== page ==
October 30, Updated: October 31, at Behind the wheel, John Guzina peers through black sunglasses at the rows of sun-drenched mobile homes, then gazes at a handful of papers bearing mug shots and a list of names. The photos are of sex offenders.
On Tuesday afternoon, three days before Halloween, Guzina is visiting them, reminding them that officers will be out in force, and warning them to stay away from trick-or-treaters. But for Guzina, 48, they are more than an annual ritual; they are his every day's work. As one of two detectives assigned to the Tampa police Criminal Tracking Unit, he monitors the more than sex offenders in the city. That includes sexual predators and offenders on community control, who get the closest scrutiny.
If you're a sexual predator living in Tampa, chances are you've met Guzina or his partner, Detective Mark Yost. Their job is to enforce Jessica's Law and other state laws geared toward monitoring sex offenders. They visit them all as often as they are required to reregister. For sexual predators, that means four times a year. They go to their houses.
They chat with them. They chat with their neighbors. The visits are as much about reminding offenders about their restrictions as they are about gathering intelligence.
Guzina steps out of the car, walks to a nearby home and knocks on a side door. After a moment, he slips a flier detailing Halloween restrictions into the doorjamb.
Across the road, some neighbors strike up a conversation with him. Guzina shows them his list. They tell him that the man a few doors down, a child molester, might have moved out. Guzina makes a note to check the man in a law enforcement database. If the molester moved without reregistering, Guzina can get a warrant for his arrest. In the two years that Guzina has had the job, such bits of information have led to the arrests of about sex offenders for registration violations.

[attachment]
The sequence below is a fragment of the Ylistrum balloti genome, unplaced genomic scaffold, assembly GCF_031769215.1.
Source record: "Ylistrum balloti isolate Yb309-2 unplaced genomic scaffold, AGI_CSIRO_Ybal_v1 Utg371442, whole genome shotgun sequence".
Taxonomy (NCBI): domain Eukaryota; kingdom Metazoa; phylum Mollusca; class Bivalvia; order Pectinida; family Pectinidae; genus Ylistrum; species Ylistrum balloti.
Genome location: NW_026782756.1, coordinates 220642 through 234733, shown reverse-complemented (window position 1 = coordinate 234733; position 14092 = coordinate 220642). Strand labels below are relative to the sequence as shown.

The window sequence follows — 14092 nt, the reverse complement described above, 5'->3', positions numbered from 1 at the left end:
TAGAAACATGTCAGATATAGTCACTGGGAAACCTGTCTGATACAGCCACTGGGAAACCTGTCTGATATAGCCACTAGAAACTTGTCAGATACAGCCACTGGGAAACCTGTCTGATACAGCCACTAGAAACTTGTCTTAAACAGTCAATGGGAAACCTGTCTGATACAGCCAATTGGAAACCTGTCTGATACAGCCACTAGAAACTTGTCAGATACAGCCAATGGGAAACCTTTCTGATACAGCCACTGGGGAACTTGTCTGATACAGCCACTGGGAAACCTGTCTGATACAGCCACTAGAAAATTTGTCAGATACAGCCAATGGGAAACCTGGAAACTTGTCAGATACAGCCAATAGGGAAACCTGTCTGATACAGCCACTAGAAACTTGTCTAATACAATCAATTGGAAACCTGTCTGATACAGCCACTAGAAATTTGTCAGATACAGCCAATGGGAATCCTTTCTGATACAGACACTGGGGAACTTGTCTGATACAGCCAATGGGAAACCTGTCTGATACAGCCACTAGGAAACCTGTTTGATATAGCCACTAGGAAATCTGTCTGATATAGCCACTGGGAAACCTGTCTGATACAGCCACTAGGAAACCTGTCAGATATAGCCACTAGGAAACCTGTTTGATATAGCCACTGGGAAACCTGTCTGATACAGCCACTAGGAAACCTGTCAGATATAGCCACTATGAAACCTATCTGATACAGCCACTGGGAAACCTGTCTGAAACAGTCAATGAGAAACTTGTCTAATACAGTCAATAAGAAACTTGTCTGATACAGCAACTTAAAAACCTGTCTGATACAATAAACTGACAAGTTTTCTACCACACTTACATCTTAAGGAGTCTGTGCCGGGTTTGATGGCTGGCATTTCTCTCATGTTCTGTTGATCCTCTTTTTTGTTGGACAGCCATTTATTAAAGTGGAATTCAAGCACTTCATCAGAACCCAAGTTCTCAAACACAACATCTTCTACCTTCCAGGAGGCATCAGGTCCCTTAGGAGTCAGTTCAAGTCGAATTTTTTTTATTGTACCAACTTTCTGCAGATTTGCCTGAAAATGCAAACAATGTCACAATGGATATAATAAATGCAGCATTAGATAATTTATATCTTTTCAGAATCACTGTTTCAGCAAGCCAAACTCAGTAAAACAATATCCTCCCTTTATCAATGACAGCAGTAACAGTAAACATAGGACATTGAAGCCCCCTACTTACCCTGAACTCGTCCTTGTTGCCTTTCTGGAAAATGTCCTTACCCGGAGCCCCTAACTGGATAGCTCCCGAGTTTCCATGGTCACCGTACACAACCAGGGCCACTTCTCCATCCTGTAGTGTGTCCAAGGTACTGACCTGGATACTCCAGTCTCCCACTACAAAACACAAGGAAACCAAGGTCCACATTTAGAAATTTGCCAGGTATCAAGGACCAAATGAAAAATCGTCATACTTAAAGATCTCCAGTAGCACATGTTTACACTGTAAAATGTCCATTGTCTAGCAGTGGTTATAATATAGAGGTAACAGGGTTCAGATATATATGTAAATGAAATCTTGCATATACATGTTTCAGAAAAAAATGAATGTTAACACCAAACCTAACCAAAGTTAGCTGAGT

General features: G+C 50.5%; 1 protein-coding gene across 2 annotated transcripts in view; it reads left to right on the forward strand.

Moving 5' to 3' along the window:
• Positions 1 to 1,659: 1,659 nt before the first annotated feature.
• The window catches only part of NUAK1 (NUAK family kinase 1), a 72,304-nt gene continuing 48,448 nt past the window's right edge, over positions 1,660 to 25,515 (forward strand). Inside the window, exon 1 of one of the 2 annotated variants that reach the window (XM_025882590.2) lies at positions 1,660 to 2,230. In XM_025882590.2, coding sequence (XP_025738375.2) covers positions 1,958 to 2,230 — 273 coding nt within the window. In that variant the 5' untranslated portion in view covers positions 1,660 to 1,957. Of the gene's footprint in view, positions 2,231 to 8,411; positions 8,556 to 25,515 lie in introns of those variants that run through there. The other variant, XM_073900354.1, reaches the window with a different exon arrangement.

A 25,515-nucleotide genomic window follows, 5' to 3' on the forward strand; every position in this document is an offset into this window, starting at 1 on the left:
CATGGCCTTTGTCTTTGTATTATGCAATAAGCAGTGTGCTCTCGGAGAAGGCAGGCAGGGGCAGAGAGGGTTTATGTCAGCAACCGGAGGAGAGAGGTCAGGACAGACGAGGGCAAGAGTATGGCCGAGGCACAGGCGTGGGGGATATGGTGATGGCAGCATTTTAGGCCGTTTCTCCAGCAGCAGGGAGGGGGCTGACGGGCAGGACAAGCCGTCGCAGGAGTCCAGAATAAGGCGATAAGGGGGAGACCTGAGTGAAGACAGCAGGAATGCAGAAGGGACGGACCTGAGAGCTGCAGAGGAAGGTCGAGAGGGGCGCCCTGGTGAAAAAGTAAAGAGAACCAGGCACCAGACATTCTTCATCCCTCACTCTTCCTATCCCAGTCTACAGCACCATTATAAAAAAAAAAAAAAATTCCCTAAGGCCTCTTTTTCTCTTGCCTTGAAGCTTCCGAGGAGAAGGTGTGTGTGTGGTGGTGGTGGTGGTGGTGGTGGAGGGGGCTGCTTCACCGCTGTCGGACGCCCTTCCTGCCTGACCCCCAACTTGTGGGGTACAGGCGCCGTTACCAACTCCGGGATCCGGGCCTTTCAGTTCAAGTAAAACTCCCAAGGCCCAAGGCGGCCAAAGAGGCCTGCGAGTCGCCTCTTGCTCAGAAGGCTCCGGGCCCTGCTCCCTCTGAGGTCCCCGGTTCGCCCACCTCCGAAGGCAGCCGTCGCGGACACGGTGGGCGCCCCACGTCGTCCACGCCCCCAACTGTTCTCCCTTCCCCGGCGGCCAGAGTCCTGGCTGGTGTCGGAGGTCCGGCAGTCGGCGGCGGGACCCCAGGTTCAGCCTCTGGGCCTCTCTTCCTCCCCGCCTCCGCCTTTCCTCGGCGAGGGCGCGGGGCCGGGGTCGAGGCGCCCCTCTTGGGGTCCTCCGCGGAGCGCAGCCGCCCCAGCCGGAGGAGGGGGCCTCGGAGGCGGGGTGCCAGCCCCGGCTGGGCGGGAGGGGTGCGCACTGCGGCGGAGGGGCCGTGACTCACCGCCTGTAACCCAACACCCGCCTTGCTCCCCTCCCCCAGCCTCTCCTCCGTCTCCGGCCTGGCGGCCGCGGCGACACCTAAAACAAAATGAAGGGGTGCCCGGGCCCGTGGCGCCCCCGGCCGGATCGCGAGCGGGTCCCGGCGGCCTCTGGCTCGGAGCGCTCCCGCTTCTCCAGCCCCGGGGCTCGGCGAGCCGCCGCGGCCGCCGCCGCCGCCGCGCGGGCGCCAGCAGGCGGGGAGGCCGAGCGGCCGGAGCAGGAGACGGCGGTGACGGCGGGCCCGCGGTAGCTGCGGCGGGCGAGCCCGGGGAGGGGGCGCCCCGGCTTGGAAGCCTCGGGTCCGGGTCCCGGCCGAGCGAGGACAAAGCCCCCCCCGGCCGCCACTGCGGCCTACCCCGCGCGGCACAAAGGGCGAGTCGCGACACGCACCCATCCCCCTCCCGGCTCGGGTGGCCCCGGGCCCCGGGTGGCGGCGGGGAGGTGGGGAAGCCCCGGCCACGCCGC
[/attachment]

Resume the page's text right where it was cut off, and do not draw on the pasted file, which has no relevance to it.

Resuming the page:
That's about three or four arrests a week. In recent years, new state laws have tightened restrictions on sex offenders.
For Guzina, it means more than ensuring that offenders are actually living at their registered address. It means keeping all their information on file — everything from their phone numbers and email addresses to the cars they drive. Even smartphone applications are scrutinized, the idea being that certain apps could be used to contact children. Those under state supervision for crimes involving children are prohibited from participating in Halloween. They can't have a pumpkin on their porch. They can't display decorations.
They can't give out candy. On the other side, sexual predator Michael Morse, 36, steps over with another man to greet him. Guzina reminds him about Halloween and hands him a flier. The men chat and the detective mentions he's delivering fliers to two other predators who live nearby.
He learns one of the men drives a truck. He makes a note to make sure the truck is registered in the database. Gathering those "little bread crumbs," as Guzina calls them, can be tedious, but valuable in the event a child goes missing. For Guzina, a father of five, that possibility makes the job personal.